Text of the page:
The logic of revolt

January 26, 2011

It used to be that the defense of Second Amendment rights was linked, at least rhetorically, to the rights of hunters and outdoor enthusiasts, who worried that gun laws might deny them their hunting rifles or the chance to engage in target practice. That concern--always farfetched--has come to look rather quaint. Gun lobbyists have lately touted gun ownership as necessary for citizens' self-defense against criminals and lawless hordes.

Thus the defense even of assault weapons. As Erich Pratt of Gun Owners of America says, "Having lots of ammunition is critical, especially if the police are not around and you need to be able to defend yourself against mobs."

But Washington Post columnist E. J. Dionne points out that in the past few years the self-defense argument has been dropped in favor of an incendiary political argument: citizens need guns, we are told, mainly so that they can offer armed resistance to a tyrannical federal government.

Here, for example, is Texas Rep. Ron Paul:

The Second Amendment is not about hunting deer or keeping a pistol in your nightstand. It is not about protecting oneself against common criminals. It is about preventing tyranny. The Founders knew that unarmed citizens would never be able to overthrow a tyrannical government as they did.

Let's see: If citizens need guns so as to be able to mount an armed overthrow of the U.S. government, don't they need something more than pistols and rifles? Don't they also need rocket grenades and tanks? What about cruise missiles? They'll probably also need aircraft carriers and tactical nuclear weapons.

People will feel a lot safer then.


The logic of revolt

It used to be linked, at least rhetorically, that the First Amendment was about freedom of religion, the right to peaceably assemble and of free speech. Unfortunately today, many bigots feel that religion & free speech are bygones of a past era and should be replaced with government approved politically correct speech and the deferment to Islam. Oh, wait, that's right, you wish to pick and choose which rights are allowed to be exercised by every citizen that wishes to. Pick any other amendment and try to argue against it. There is just one caveat to my challenge, you can't pick the first or second amendment. Other than that, please pick as you wish.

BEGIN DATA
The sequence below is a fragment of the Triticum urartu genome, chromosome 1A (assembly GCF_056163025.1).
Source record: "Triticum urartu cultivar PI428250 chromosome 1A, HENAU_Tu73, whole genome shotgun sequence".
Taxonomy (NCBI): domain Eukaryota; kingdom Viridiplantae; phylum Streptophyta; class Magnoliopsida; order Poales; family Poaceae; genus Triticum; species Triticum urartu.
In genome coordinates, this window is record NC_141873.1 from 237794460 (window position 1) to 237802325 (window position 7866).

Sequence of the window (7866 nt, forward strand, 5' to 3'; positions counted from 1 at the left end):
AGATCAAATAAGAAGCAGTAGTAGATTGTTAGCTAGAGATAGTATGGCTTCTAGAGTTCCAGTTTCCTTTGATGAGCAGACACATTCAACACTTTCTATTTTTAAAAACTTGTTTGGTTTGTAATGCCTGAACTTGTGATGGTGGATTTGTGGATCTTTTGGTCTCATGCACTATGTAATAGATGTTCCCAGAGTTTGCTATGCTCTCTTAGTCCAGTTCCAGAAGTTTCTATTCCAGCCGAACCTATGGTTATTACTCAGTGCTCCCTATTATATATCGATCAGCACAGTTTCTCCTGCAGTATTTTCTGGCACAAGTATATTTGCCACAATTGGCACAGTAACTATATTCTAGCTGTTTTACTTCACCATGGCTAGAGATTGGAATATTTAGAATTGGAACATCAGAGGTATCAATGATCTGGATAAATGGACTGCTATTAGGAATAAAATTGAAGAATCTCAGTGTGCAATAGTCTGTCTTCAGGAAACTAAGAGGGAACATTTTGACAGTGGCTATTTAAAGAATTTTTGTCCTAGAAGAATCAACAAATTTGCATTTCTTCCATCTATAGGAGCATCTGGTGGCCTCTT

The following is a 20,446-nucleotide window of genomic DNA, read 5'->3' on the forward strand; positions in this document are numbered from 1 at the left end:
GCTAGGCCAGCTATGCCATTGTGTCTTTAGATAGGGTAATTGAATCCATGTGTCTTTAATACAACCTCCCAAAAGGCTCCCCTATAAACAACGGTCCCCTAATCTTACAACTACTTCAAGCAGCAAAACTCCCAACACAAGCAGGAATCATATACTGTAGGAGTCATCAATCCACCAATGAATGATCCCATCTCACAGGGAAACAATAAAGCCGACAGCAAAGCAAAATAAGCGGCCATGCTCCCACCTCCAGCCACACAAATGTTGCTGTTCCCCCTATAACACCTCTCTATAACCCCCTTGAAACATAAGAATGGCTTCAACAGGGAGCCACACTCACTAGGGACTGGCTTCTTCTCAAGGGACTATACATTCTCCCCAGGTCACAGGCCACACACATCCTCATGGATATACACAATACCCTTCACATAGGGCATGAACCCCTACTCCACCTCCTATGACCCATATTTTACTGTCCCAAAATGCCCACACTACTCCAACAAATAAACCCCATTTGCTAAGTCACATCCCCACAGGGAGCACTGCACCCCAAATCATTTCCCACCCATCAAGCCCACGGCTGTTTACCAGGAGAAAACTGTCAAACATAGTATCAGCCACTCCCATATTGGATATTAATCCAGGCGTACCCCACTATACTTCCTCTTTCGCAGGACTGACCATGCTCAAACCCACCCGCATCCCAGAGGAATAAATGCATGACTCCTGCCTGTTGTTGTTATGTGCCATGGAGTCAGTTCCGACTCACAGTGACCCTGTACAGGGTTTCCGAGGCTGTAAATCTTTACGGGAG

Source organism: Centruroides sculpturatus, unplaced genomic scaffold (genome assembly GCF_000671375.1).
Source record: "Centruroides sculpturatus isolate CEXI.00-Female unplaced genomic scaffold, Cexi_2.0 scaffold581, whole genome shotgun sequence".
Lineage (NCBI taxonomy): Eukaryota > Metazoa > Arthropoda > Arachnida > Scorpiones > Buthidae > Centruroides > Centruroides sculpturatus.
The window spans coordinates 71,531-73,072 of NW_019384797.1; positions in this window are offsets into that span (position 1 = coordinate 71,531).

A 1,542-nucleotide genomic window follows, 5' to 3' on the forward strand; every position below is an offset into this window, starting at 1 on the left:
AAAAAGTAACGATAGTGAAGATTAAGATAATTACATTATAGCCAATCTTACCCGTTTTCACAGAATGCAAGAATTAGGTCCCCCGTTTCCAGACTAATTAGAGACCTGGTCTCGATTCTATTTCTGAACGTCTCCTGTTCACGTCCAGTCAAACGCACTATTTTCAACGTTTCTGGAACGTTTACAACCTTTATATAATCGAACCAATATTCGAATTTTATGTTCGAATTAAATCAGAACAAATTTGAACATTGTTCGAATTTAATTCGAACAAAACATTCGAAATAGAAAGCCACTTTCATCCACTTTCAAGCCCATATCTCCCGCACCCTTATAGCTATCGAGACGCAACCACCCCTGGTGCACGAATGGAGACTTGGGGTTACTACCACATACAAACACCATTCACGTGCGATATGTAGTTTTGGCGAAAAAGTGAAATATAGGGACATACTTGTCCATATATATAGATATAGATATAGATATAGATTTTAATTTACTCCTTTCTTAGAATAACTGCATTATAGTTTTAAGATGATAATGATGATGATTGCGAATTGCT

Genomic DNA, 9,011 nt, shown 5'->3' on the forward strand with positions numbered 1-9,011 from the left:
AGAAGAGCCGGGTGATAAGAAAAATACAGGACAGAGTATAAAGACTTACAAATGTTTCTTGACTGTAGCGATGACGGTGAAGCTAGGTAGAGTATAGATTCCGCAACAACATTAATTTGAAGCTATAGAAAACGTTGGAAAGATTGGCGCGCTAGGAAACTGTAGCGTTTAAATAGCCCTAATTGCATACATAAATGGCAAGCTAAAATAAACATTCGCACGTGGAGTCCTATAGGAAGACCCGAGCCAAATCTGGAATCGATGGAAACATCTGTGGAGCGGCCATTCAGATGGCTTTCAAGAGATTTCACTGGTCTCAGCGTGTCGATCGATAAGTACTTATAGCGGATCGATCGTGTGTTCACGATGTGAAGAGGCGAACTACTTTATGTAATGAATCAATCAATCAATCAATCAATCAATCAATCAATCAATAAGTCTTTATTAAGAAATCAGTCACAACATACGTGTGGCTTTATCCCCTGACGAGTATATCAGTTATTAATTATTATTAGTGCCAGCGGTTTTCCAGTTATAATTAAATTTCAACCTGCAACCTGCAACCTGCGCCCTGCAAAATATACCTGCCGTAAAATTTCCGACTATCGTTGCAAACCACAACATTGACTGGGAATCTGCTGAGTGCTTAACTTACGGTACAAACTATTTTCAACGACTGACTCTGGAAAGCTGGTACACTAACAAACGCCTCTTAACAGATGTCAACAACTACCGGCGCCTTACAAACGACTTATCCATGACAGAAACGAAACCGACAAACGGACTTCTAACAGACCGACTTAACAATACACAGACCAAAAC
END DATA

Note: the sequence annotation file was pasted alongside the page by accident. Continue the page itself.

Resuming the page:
To Anonymous

If you have been around this blog for any period of time, you will already know that responses from the authors on this site happen only in rare circumstances.

I'm pretty sure its because the "bloggers" here are lazy or otherwise unable to defend their opinions. The only other possibility is that like most liberals, they believe their readers are too stupid to deserve a response.

Its really easy to have an opinion. Being able to defend your opinion takes a bit of work.


That's easy: I choose to argue against the 11th Amendment! States should not be immune from legal challenges to their wrongdoing, both on principle and because the actual historical application state immunity leads to unfairness.

Slippery Slopes

Mr Heim,
The weird thing about slippery slope arguments is they tend to slide both ways. Most gun rights proponents will argue against banning machine guns and grenades if only to prevent the slide towards banning more defendable weapons.

Liberals also believe in the slippery slope of government intruding on rights they believe in. The slippery slope is often cited as a reason to not ban the otherwise indefensible and barbaric practice of partial birth abortion.

On the other hand, even the most blatant Constitutional pervert has trouble arguing away the clear Constitutional intent for US citizens to have the right to bear arms.

Where your slippery slope argument really falls flat however is the idea that a revolt is only possible if the people are as well armed as the goverment they intend to overthrow. You might want to read some history and world news.